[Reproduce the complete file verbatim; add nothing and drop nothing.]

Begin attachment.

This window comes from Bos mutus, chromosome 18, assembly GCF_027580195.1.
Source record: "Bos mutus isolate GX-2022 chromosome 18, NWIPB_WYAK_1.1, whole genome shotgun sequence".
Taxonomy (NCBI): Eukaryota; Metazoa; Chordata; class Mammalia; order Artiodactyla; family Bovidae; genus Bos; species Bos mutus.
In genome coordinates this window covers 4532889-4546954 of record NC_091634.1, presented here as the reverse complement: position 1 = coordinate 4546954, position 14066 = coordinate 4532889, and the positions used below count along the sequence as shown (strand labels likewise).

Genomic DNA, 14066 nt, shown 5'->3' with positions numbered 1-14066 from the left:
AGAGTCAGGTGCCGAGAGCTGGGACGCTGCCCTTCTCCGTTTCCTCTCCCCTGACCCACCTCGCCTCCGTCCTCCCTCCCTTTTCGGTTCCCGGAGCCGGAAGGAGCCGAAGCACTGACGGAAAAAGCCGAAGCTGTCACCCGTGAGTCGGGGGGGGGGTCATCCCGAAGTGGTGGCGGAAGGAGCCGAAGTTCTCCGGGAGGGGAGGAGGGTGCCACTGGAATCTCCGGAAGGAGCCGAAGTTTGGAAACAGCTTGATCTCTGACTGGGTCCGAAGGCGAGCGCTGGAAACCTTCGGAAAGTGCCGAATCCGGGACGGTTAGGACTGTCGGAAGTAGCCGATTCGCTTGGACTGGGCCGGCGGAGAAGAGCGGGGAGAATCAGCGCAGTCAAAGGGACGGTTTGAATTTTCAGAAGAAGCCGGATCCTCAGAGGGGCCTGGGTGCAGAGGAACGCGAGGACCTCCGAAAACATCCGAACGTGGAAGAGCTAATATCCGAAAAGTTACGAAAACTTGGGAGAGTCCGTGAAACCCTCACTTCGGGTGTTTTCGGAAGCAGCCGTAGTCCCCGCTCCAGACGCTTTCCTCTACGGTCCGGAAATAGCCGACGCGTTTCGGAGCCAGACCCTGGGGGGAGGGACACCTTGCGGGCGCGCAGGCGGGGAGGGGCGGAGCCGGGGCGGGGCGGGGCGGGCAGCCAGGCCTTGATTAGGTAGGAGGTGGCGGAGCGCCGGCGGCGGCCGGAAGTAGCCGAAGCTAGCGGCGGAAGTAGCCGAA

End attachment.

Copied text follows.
This window comes from Bos mutus, chromosome 18, assembly GCF_027580195.1.
Source record: "Bos mutus isolate GX-2022 chromosome 18, NWIPB_WYAK_1.1, whole genome shotgun sequence".
Taxonomy (NCBI): Eukaryota; Metazoa; Chordata; class Mammalia; order Artiodactyla; family Bovidae; genus Bos; species Bos mutus.
In genome coordinates this window covers 4532889-4546954 of record NC_091634.1, presented here as the reverse complement: position 1 = coordinate 4546954, position 14066 = coordinate 4532889, and the positions used below count along the sequence as shown (strand labels likewise).

Genomic DNA, 14066 nt, shown 5'->3' with positions numbered 1-14066 from the left:
AGAGTCAGGTGCCGAGAGCTGGGACGCTGCCCTTCTCCGTTTCCTCTCCCCTGACCCACCTCGCCTCCGTCCTCCCTCCCTTTTCGGTTCCCGGAGCCGGAAGGAGCCGAAGCACTGACGGAAAAAGCCGAAGCTGTCACCCGTGAGTCGGGGGGGGGGTCATCCCGAAGTGGTGGCGGAAGGAGCCGAAGTTCTCCGGGAGGGGAGGAGGGTGCCACTGGAATCTCCGGAAGGAGCCGAAGTTTGGAAACAGCTTGATCTCTGACTGGGTCCGAAGGCGAGCGCTGGAAACCTTCGGAAAGTGCCGAATCCGGGACGGTTAGGACTGTCGGAAGTAGCCGATTCGCTTGGACTGGGCCGGCGGAGAAGAGCGGGGAGAATCAGCGCAGTCAAAGGGACGGTTTGAATTTTCAGAAGAAGCCGGATCCTCAGAGGGGCCTGGGTGCAGAGGAACGCGAGGACCTCCGAAAACATCCGAACGTGGAAGAGCTAATATCCGAAAAGTTACGAAAACTTGGGAGAGTCCGTGAAACCCTCACTTCGGGTGTTTTCGGAAGCAGCCGTAGTCCCCGCTCCAGACGCTTTCCTCTACGGTCCGGAAATAGCCGACGCGTTTCGGAGCCAGACCCTGGGGGGAGGGACACCTTGCGGGCGCGCAGGCGGGGAGGGGCGGAGCCGGGGCGGGGCGGGGCGGGCAGCCAGGCCTTGATTAGGTAGGAGGTGGCGGAGCGCCGGCGGCGGCCGGAAGTAGCCGAAGCTAGCGGCGGAAGTAGCCGAA